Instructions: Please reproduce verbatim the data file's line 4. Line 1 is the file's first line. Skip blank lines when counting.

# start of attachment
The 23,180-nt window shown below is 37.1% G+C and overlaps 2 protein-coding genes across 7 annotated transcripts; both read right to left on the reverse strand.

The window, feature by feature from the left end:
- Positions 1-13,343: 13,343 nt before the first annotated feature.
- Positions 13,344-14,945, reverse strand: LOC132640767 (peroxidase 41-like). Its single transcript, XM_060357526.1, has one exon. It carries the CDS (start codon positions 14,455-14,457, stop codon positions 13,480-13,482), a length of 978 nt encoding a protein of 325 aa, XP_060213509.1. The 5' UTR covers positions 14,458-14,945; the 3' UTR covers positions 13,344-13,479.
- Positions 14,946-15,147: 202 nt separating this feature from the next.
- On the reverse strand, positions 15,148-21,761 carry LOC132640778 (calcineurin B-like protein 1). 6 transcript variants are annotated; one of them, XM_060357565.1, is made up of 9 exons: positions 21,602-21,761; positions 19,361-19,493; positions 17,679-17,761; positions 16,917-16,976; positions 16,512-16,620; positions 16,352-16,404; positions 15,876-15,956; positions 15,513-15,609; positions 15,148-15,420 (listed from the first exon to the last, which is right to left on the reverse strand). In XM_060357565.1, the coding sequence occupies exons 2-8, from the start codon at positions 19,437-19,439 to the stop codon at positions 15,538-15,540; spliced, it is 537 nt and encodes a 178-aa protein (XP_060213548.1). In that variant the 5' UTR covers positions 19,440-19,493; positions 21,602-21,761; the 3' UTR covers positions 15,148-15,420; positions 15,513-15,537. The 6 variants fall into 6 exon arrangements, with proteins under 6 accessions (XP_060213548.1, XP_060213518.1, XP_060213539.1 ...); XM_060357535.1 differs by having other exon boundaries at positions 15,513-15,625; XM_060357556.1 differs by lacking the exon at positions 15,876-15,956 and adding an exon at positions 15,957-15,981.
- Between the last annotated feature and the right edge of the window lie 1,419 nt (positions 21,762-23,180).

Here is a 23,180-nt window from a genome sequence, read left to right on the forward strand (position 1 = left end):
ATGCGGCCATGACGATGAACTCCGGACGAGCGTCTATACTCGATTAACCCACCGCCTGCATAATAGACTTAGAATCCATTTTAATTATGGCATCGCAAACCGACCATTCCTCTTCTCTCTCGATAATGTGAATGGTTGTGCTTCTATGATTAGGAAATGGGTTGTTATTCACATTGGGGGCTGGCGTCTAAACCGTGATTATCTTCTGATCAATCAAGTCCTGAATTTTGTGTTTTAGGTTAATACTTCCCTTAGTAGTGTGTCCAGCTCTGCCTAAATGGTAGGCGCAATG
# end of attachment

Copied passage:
- Positions 13,344-14,945, reverse strand: LOC132640767 (peroxidase 41-like). Its single transcript, XM_060357526.1, has one exon. It carries the CDS (start codon positions 14,455-14,457, stop codon positions 13,480-13,482), a length of 978 nt encoding a protein of 325 aa, XP_060213509.1. The 5' UTR covers positions 14,458-14,945; the 3' UTR covers positions 13,344-13,479.